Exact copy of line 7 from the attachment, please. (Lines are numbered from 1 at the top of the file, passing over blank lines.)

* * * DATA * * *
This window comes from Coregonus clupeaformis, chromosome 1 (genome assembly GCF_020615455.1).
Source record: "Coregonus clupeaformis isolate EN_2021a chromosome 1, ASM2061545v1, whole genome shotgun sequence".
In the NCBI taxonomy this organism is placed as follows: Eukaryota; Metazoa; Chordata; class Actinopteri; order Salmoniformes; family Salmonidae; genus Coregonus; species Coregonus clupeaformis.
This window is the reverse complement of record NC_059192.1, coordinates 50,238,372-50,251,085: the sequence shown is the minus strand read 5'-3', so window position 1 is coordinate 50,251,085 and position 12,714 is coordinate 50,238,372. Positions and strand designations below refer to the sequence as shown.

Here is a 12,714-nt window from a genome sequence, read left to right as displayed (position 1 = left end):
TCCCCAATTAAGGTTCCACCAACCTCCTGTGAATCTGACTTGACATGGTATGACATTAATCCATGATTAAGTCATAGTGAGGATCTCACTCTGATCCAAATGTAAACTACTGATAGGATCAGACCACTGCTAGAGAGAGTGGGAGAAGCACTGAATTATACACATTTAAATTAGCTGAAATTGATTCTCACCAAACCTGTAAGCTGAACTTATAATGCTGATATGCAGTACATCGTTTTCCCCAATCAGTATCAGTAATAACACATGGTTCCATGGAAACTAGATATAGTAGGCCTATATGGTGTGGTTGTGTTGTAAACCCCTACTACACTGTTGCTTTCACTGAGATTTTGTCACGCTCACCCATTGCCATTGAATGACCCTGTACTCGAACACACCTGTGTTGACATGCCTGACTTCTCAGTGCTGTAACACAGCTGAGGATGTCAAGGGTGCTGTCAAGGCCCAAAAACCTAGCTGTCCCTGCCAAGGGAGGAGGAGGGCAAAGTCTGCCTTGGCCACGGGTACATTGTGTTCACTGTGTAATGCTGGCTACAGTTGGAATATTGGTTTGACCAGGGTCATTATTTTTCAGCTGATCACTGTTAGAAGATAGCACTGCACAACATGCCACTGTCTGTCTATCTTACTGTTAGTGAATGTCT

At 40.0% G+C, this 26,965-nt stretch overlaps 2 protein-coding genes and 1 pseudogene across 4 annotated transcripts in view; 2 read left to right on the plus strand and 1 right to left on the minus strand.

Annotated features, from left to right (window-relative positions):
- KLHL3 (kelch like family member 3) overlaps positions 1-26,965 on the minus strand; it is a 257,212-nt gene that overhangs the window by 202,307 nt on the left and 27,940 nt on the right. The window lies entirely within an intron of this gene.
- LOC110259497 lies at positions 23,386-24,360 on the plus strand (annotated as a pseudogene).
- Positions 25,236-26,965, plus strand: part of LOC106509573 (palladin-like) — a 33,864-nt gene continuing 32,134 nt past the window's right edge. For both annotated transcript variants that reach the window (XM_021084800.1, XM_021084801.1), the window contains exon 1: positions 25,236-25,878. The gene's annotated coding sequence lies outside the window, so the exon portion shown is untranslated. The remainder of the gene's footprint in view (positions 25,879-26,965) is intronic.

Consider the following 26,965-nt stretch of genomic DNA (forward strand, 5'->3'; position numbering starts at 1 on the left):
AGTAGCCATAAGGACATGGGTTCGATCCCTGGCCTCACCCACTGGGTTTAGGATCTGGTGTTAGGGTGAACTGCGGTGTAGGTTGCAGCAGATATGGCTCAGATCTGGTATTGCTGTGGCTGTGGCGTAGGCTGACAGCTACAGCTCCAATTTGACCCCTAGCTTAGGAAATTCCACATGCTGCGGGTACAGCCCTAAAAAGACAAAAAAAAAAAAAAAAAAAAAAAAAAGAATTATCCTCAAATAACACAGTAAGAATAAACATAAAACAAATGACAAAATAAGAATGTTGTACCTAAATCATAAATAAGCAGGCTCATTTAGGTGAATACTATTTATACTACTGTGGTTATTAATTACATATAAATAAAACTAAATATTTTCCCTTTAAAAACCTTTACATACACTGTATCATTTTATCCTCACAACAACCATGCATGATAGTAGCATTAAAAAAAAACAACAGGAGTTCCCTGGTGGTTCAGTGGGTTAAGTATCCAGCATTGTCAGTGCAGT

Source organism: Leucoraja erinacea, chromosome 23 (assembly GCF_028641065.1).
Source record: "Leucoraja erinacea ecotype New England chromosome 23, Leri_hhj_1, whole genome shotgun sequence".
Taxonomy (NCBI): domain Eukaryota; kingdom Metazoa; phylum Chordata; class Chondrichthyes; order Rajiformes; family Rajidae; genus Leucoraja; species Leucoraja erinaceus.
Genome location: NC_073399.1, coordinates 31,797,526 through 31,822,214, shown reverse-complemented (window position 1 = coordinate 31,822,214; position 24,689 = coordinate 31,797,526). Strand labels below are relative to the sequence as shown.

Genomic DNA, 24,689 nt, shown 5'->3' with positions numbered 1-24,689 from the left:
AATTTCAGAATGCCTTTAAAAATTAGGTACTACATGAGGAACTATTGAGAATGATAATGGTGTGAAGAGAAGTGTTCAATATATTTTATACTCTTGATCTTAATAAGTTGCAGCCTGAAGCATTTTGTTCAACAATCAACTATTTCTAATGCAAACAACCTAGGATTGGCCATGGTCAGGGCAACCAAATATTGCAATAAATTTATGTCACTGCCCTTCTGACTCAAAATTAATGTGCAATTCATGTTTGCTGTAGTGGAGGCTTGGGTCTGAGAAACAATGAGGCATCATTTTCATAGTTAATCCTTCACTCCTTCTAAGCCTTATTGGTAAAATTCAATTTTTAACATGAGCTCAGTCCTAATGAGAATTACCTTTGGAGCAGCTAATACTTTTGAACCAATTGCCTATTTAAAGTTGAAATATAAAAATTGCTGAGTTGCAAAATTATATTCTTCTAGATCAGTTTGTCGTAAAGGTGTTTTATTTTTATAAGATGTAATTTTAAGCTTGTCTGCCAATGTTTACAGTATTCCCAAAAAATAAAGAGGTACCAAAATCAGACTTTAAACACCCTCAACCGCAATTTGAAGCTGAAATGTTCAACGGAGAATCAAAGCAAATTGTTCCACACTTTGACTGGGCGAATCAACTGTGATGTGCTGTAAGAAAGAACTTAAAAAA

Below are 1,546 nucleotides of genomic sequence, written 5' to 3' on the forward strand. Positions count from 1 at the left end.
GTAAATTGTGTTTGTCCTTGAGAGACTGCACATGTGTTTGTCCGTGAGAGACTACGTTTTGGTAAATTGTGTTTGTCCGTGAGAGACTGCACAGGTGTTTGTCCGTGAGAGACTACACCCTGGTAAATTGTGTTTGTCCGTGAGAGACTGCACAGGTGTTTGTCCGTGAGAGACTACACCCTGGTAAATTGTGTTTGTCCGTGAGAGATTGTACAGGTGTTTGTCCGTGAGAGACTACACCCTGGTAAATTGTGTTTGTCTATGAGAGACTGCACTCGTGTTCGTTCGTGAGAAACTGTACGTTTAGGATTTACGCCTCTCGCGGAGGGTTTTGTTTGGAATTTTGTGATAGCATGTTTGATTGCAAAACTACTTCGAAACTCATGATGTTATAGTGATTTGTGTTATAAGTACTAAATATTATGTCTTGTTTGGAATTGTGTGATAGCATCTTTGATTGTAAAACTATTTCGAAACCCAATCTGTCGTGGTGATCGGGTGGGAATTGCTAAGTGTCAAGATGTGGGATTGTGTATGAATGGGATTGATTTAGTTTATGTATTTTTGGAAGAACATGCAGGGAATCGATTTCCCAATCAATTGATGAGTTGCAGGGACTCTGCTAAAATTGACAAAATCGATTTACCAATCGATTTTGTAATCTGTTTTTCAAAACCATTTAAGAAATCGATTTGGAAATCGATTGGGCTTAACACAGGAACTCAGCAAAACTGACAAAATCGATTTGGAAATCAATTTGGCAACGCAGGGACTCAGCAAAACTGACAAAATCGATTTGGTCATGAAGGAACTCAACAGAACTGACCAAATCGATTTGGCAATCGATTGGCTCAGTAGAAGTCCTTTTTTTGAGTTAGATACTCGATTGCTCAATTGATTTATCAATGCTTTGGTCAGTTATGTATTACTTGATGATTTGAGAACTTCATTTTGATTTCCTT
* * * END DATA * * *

At 40.0% G+C, this 26,965-nt stretch overlaps 2 protein-coding genes and 1 pseudogene across 4 annotated transcripts in view; 2 read left to right on the plus strand and 1 right to left on the minus strand.